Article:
Conal Keaney may have grabbed the headlines with his high-scoring exploits during the historic National Hurling League campaign but O’Dwyer was equally as effective at full-forward and centre-forward, his abrasive style causing problems for a succession of top-class opposition.
And he began to add a scoring touch too, chipping in with 2-13 during the Allianz League, including 0-4 from frees, with a 2-2 display against Offaly particularly noteworthy.
And a barnstorming performance against Kilkenny in the League final saw O’Dwyer earn the man of the match award.
He was quiet, yet effective, against Offaly in Dublin’s Leinster championship opener, scoring 0-2, before disaster struck in the provincial semi-final when he was sent off for tapping Galway’s Shane Kavanagh on the head with his hurl.
A suspended O’Dwyer was forced to look on helplessly as Dublin collapsed against Kilkenny in the Leinster final but he had learned a valuable lesson and vowed that such petty indiscipline would never happen again.
“If it’s a red card and a lesson learned, then it’s a valuable red card,” O’Dwyer would later reflect.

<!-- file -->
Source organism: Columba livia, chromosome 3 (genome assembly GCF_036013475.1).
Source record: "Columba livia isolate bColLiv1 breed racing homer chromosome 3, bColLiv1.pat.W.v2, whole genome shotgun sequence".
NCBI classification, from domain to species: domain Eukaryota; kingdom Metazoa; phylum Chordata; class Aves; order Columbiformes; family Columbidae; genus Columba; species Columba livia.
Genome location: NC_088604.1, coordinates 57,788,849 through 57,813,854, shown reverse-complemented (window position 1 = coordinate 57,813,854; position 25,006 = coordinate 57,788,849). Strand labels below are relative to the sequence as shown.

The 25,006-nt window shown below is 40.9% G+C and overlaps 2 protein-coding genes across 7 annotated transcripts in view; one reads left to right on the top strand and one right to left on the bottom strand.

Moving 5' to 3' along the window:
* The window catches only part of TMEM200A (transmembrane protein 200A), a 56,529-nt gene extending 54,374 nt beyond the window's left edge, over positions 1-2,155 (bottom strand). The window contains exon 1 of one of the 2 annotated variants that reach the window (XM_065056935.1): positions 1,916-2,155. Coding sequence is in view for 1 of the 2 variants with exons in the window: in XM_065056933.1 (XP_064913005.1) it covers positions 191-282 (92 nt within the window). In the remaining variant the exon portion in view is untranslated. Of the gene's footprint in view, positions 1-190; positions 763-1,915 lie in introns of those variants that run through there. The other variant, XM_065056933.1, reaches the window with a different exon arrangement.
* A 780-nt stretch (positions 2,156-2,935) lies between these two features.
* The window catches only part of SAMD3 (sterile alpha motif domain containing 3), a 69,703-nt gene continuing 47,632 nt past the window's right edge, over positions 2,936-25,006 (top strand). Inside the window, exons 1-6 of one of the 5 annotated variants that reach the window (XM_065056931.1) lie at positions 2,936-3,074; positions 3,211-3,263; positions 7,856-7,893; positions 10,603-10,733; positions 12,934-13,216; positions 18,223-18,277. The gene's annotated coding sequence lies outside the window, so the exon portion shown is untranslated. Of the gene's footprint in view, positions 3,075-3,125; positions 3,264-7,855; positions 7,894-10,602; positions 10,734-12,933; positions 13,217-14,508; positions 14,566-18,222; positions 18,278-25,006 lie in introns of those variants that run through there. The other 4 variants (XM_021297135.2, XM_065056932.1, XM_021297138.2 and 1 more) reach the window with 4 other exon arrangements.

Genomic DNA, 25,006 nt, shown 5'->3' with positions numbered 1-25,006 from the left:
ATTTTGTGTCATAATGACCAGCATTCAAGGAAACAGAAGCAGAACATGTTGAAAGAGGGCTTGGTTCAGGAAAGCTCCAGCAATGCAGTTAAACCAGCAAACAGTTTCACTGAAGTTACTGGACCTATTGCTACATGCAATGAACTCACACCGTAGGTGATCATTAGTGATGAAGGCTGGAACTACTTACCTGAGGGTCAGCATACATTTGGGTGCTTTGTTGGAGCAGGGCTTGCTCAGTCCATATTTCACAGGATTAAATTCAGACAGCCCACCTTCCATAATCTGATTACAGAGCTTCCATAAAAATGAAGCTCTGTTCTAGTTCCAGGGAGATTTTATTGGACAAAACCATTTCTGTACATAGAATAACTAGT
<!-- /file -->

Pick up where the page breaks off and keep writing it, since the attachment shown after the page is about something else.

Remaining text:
Consequently, O’Dwyer felt the need to redeem himself in the All-Ireland quarter-final against Limerick and he did so in style, notching 3-1 before half-time before popping over a crucial late point under extreme pressure.
Having required 35 stitches in an horrific ear wound sustained during the Galway game, O’Dwyer left the field of play again with blood seeping from a head wound following a late clash with a Limerick player.
But once again, he had secured the man-of-the-match award and helped to ensure Dublin’s passage to a first All-Ireland SHC semi-final since 1948.
Now, familiar folk like in wait in the form of his native Tipperary next Sunday, when the roles will be reversed following his appearance against Dublin for Tipp during the 2007 championship.
After his Limerick heroics, O’Dwyer was quick to mention his grandfather Paddy Ryan, who won Olympic gold and silver medals representing the USA in the hammer throw event at the 1920 Antwerp games.
A statue of Ryan stands proudly in the village of Pallasgreen in county Limerick as a testament to his superb achievements but now another member of the family is busy making waves in the world of sport.